Gov. Michelle Lujan Grisham has appointed five people to the board that oversees the state lottery, including an official with a nonpartisan think tank that has advocated for changes in New Mexico’s lottery-funded scholarship program.
The appointment of Othiamba Umi, field director at Think New Mexico, was announced Monday. A native New Mexican, Umi received degrees from the University of New Mexico and worked as an attorney in the 2nd Judicial District Attorney’s Office before joining Think New Mexico in 2014.
Others appointed to the New Mexico Lottery Authority are Leo Romero, former dean of the University of New Mexico School of Law; Key Investigations owner David Keylon; accountant Reta Jones; and Nina Thayer, who is retired from Los Alamos National Laboratory.
Umi is among those at the think tank who have been fighting efforts in recent years to roll back the percentage of lottery revenues that are funneled to the scholarship program. Currently, at least 30% of revenues go toward the scholarship fund.
Think New Mexico Executive Director Fred Nathan praised the appointments, saying the new board members can help “refocus the lottery on its purpose of maximizing dollars for scholarships, rather than maximizing dollars for the CEO and the politically connected multinational gaming corporations that contract with the lottery.”
Lottery officials and others have argued that eliminating the guarantee would allow for more money to be spent on prizes and promotion, which could result in more money flowing into the scholarship fund.
According to Think New Mexico, the 30% guarantee has resulted in an average of about $9 million more going to scholarships each year.
“As a past recipient of the lottery scholarship, I appreciate the importance of this funding for students and I am honored to have a chance to make sure they have a strong voice on the lottery authority,” Umi said in a statement.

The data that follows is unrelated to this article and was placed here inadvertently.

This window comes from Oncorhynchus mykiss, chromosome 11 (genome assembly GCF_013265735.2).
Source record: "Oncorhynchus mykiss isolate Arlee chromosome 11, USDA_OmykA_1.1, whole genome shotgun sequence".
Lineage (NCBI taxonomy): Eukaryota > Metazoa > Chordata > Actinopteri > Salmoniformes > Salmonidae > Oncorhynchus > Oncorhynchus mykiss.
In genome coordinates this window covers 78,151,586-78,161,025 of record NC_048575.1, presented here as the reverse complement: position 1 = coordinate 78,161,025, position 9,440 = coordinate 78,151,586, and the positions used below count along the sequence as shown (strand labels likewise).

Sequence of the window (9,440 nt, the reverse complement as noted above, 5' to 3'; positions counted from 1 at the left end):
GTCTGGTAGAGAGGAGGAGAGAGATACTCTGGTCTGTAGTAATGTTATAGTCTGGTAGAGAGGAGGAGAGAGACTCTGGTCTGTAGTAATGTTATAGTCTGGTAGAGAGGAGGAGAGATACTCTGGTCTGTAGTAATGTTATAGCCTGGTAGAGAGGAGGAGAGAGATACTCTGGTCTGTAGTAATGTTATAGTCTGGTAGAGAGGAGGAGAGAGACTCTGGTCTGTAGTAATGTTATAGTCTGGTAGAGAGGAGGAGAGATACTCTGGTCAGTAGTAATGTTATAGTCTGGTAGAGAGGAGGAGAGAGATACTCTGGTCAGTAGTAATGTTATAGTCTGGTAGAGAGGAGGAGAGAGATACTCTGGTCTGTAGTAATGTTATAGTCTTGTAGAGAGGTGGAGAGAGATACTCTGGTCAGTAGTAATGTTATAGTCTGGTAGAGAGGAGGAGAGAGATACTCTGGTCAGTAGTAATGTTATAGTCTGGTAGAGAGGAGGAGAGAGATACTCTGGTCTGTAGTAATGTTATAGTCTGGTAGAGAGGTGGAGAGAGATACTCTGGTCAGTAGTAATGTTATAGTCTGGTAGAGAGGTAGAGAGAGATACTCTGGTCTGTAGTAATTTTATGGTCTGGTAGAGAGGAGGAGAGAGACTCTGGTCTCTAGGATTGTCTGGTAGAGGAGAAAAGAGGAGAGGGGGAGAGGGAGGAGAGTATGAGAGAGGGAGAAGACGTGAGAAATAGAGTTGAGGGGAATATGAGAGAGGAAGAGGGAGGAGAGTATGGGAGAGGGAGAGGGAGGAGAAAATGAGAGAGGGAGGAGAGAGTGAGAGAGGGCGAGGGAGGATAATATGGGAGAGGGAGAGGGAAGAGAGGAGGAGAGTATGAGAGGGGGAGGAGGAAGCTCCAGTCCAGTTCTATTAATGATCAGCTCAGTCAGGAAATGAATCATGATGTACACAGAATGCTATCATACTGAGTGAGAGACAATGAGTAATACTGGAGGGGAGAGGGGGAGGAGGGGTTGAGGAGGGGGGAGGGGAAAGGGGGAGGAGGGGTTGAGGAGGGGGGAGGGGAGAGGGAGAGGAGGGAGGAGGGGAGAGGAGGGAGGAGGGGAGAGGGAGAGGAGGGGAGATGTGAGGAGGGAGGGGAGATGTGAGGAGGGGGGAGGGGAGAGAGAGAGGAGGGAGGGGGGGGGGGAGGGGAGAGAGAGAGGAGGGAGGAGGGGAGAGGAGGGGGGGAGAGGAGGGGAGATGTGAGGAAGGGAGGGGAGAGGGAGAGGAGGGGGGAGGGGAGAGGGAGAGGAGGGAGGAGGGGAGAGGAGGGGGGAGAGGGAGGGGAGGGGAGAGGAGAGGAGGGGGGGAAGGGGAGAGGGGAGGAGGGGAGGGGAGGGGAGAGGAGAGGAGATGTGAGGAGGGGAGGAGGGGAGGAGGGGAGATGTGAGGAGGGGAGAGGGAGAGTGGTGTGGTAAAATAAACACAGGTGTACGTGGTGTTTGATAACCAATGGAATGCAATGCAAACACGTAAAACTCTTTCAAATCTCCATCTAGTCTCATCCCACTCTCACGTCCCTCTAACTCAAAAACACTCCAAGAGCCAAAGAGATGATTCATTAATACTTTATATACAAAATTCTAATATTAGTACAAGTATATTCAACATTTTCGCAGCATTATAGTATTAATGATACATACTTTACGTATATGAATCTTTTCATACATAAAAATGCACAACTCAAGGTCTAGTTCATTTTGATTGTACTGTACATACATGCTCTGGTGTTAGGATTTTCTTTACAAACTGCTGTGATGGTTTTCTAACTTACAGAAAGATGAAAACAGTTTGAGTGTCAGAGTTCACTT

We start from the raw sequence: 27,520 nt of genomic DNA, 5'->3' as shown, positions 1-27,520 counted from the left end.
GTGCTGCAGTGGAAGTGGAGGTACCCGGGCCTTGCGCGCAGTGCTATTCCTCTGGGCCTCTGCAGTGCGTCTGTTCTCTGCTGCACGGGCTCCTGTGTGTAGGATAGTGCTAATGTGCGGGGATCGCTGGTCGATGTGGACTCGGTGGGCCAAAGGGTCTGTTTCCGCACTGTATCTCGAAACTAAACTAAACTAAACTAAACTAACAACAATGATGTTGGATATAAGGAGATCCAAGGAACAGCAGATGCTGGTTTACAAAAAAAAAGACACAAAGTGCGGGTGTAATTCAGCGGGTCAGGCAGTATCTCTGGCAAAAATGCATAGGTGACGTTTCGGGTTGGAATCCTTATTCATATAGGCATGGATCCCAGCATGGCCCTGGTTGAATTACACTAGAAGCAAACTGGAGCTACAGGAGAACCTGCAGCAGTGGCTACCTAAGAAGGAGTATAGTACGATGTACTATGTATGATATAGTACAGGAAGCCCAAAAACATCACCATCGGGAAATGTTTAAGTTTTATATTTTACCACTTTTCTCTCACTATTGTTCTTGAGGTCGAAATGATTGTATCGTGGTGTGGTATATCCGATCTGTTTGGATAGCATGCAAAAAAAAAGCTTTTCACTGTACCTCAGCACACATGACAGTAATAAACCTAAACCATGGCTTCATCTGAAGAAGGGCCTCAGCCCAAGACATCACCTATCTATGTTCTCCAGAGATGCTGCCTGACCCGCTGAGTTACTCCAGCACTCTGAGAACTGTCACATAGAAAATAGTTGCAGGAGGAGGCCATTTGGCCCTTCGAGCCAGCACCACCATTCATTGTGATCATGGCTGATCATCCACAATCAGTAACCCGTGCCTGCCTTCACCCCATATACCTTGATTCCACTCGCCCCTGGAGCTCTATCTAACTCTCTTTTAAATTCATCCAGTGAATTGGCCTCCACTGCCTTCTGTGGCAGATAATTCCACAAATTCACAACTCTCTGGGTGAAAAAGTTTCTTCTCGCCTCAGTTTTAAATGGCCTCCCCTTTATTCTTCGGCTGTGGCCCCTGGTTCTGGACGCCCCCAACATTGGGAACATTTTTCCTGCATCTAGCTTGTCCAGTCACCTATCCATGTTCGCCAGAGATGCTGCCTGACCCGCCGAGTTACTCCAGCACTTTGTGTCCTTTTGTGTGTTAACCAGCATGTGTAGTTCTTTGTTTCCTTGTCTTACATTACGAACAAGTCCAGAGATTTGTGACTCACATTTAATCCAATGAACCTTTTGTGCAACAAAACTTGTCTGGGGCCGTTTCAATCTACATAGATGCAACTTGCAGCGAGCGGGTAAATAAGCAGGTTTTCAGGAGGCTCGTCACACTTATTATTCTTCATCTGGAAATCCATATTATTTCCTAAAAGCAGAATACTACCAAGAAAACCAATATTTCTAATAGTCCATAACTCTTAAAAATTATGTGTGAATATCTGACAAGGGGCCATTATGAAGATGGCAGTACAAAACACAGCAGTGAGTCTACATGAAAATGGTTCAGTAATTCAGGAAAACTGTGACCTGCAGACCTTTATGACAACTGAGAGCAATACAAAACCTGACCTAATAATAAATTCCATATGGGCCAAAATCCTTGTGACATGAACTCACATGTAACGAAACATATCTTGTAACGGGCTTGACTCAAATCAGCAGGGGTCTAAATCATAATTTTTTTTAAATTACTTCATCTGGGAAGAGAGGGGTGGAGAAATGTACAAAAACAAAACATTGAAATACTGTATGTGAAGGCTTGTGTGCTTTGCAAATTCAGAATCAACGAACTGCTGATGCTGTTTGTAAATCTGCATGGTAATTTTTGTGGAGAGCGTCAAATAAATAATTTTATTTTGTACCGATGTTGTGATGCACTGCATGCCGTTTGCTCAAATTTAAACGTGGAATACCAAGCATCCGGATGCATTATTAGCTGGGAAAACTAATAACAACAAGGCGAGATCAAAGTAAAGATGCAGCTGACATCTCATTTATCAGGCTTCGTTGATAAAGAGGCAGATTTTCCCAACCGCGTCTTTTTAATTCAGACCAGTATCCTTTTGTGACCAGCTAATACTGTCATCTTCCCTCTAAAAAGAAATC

New Mexico has been struggling for years to address the cost of higher education. It took a leap forward in the 1990s with the creation of the lottery scholarship, which for nearly two decades covered 100% of tuition at state institutions, erasing most of the costs eligible students had to pay.
State lawmakers in recent years were forced to lower the amount the scholarship covered and tighten eligibility requirements as demand for financial aid and increases in tuition outpaced revenue generated by lottery ticket sales.
From 1996 to 2018, $740 million in lottery proceeds and other state funding was funneled to the program, benefiting nearly 117,000 students. Legislative analysts report that 56% of lottery scholarship recipients graduated.
Lujan Grisham earlier this year proposed a new scholarship program to bridge the gap between federal aid and the state lottery-funded scholarships so more people can afford college. The Legislature, which begins its 30-day budget session in January, would have to approve the use of general fund dollars to cover the new scholarships.
Although New Mexico is enjoying a surplus because of an oil production boom, some economists have cautioned that state spending on education and other government programs is increasingly vulnerable to possible downturns in the oil and gas sectors.